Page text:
ON DEFENDANT'S MOTION FOR SUMMARY JUDGMENT
This case presents an interesting facet in a developing long line of cases involving the transition phase of the Contract Disputes Act of 1978 (act)
The facts of plaintiff's substantive claims have no bearing on our disposition of this case and, therefore, we only state that plaintiff had a contract, entered into prior to March 1, 1979, the effective date of the act, with the United States Postal Service (Service) and certain claims arose out of the performance of that contract. Plaintiff filed its claims with a Service contracting officer. The contracting officer denied in turn each of the claims. Each of the contracting officer's final decision letters, all issued after March 1, 1979, stated plaintiff's appeal rights, as they related to the act, as follows:
An officer of plaintiff, Mrs. Irma Story, responded to each of the final decision letters within the 90-day period for filing with the board and stated that plaintiff appealed the decisions and requested that "all applicable documents be sent to the Board of Contract Appeals." None of plaintiff's responses made any reference to an appeal to this court. All of the appeals were subsequently docketed by the board.
In its motions for continuance with the board, plaintiff stated it was attempting to settle the claims directly with the Service and, absent settlement, it intended to file suit in this court. Subsequently, the board,
The arguments of the parties can be briefly stated. Plaintiff claims that it had not been given adequate notice of its avenues of appeal and therefore National Electric Coil v. United States
The distinguishing factor which separates the results in Tuttle/White Constructors, Inc. and National Electric Coil is the notification given to the contractor concerning its rights under the then new Contract Disputes Act of 1978. In Tuttle/White, we found that the notice received by the contractor was sufficient to allow it to make a knowing election in which forum, the board or the court, it wanted to bring its action. However, in National Electric Coil, we held that the contractor did not make a knowing election since it was not given any indication that the act applied to its claim or that it had a choice of which forum to bring its action. We hold that plaintiff here was given adequate notice of its appeal rights and, by electing to appeal to the board, plaintiff has foreclosed direct access to this court.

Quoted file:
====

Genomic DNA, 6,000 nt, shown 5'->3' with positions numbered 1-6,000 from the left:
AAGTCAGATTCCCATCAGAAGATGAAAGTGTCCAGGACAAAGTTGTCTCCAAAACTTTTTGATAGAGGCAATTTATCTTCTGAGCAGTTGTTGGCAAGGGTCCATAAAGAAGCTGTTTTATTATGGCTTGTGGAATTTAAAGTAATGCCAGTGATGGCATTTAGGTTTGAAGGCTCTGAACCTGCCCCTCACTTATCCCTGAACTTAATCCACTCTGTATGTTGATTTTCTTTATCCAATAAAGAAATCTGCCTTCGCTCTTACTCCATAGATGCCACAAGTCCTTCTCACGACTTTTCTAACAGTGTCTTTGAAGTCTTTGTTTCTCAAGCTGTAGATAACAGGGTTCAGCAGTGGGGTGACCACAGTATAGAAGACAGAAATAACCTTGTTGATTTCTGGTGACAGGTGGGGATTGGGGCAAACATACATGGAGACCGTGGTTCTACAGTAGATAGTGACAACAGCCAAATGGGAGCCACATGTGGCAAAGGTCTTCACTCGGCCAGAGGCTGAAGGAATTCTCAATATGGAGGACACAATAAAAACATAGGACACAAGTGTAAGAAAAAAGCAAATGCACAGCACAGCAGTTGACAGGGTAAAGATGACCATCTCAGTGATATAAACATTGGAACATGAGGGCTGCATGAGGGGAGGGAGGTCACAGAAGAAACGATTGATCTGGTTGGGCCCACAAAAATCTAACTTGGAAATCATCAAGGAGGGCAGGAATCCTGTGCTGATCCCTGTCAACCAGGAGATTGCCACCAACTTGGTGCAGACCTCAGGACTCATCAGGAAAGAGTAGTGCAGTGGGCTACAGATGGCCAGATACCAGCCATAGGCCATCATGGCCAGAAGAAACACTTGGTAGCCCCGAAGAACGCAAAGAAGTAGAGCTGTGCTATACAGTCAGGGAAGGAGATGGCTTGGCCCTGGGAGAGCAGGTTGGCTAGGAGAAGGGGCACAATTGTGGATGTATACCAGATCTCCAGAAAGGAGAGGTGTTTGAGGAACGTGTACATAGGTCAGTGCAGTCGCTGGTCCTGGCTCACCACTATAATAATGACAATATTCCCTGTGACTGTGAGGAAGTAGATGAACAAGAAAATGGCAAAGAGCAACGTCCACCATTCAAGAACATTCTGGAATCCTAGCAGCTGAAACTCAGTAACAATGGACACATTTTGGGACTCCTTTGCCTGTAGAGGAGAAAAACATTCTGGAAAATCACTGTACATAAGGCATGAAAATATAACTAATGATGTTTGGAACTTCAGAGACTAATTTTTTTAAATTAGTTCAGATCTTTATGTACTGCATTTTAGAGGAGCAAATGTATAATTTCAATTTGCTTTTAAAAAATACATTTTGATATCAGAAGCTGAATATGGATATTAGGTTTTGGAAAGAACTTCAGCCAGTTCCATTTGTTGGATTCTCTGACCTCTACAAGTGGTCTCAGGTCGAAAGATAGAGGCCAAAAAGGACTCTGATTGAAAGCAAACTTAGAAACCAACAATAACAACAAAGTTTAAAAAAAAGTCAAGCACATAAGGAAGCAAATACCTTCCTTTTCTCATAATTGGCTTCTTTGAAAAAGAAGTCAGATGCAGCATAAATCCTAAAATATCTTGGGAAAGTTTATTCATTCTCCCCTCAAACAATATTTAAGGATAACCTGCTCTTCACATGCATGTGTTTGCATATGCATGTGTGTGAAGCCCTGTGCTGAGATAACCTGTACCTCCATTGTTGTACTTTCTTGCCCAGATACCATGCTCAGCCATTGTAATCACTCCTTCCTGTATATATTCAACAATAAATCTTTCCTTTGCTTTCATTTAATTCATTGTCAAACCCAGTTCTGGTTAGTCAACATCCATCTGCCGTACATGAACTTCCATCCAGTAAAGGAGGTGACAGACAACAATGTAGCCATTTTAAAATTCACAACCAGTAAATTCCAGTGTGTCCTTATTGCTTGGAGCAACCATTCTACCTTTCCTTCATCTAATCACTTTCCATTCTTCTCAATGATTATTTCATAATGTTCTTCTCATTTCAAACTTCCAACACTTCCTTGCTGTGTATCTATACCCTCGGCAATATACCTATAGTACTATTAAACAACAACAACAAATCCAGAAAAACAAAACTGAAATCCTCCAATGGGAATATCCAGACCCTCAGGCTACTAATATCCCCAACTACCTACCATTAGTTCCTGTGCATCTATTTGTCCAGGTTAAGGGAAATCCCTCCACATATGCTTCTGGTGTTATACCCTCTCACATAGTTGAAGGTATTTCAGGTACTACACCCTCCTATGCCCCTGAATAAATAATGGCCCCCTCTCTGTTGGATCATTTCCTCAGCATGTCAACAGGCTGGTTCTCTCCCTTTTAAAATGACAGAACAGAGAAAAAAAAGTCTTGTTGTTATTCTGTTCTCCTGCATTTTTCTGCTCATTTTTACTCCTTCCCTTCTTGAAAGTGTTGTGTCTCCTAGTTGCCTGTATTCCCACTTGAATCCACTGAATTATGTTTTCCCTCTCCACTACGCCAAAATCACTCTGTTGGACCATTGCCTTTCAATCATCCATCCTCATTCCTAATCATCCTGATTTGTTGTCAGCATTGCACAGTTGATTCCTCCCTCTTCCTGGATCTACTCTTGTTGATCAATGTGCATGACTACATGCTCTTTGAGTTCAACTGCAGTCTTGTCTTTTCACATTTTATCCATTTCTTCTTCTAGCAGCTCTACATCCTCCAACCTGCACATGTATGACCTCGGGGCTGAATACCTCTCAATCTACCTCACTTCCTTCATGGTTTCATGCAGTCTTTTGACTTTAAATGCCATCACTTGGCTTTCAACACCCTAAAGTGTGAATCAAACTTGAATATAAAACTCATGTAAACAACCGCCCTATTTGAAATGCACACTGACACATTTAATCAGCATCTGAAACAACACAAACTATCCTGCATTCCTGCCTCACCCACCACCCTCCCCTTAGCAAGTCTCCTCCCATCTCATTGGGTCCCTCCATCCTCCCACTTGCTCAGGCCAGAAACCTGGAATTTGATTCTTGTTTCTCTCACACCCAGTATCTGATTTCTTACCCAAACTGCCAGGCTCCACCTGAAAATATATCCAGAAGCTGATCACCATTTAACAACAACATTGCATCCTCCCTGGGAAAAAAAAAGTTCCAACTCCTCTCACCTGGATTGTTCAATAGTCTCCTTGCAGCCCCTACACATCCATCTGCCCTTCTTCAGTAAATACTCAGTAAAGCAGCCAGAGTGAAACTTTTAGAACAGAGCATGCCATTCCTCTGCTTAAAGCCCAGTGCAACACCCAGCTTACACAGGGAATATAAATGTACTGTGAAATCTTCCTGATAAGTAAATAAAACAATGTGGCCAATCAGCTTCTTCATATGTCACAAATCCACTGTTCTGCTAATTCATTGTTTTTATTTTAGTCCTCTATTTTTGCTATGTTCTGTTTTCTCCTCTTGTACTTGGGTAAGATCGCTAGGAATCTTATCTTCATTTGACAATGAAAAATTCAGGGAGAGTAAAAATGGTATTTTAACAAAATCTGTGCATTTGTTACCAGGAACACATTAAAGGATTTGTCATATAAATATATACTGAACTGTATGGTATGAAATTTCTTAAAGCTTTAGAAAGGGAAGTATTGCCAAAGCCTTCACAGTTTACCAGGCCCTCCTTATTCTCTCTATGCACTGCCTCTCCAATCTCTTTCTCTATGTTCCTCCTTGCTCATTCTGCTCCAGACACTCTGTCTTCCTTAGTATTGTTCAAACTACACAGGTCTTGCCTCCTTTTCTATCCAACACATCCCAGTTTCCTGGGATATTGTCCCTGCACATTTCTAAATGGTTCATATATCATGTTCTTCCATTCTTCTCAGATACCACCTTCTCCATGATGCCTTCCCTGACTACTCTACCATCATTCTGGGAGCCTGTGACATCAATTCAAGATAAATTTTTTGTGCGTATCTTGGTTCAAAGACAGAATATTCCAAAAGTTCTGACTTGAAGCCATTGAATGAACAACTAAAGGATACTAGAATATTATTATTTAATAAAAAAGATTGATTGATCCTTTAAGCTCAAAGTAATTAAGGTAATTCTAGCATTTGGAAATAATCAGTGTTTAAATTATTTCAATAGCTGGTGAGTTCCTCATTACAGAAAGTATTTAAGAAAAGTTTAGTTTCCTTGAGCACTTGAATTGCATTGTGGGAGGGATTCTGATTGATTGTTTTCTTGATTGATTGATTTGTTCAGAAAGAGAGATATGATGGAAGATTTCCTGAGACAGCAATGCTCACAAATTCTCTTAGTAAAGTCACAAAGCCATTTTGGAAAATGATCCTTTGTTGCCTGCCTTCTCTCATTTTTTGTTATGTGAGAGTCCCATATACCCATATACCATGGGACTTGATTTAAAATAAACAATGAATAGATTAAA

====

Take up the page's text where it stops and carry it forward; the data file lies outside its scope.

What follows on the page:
We find that the contracting officer's letters clearly informed the contractor of its rights of appeal, as required by section 605(a)
Section 609(a), which grants the alternative forums, refers to the appeal, to a board, of the decision of the contracting officer under section 605. Section 605 uses clear language in two places in subsection (c)(5) to indicate that the contractor has an "either-or" alternative, and not dual avenues of appeal, by authorizing "the commencement of the appeal or suit on the claim as otherwise provided in this chapter." (Emphasis supplied.) The alternative avenues are set forth in sections 606
Furthermore, we find that even though the final decision letters refer to the act as "the Contracts and Disputes Act" instead of the correct title, "Contract Disputes Act," the letters would put a reasonable person on notice to investigate whether the act was applicable to him and what would be the proper procedures to follow in order to come under the desired provisions of the act. Also, while we neither find nor imply that plaintiff was attempting to subvert the act's requirements, we find that to allow a contractor to file suit with the board within the 90 days mandated by 41 U.S.C. § 606 and then, within the 12-month period mandated by 41 U.S.C. § 609,
Finally, we reject plaintiff's contention that since the suggested real party in interest, a subcontractor of plaintiff, Mesa Constructors, did not elect a forum, the plaintiff's election is not binding.
The court concludes, without hearing oral argument, that plaintiff was given adequate notice of its rights of appeal under the act and, by electing to appeal to the board, has foreclosed direct access to this court. Defendant's motion for summary judgment is granted, and the petition is dismissed.
"(1) Except as provided in paragraph (2), and in lieu of appealing the decision of the contracting officer under section 605 of this title to an agency board, a contractor may bring an action directly on the claim in the United States Court of Claims, notwithstanding any contract provision, regulation, or rule of law to the contrary."
"Within ninety days from the date of receipt of a contracting officer's decision under section 605 of this title, the contractor may appeal such decision to an agency board of contract appeals, as provided in section 607 of this title."
"Each agency board shall have jurisdiction to decide any appeal from a decision of a contracting officer (1) relative to a contract made by its agency, and (2) relative to a contract made by any other agency when such agency or the Administrator has designated the agency board to decide the appeal. In exercising this jurisdiction, the agency board is authorized to grant any relief that would be available to a litigant asserting a contract claim in the Court of Claims."
"(3) Any action under paragraph (1) or (2) shall be filed within twelve months from the date of the receipt by the contractor of the decision of the contracting officer concerning the claim, and shall proceed de novo in accordance with the rules of the appropriate court."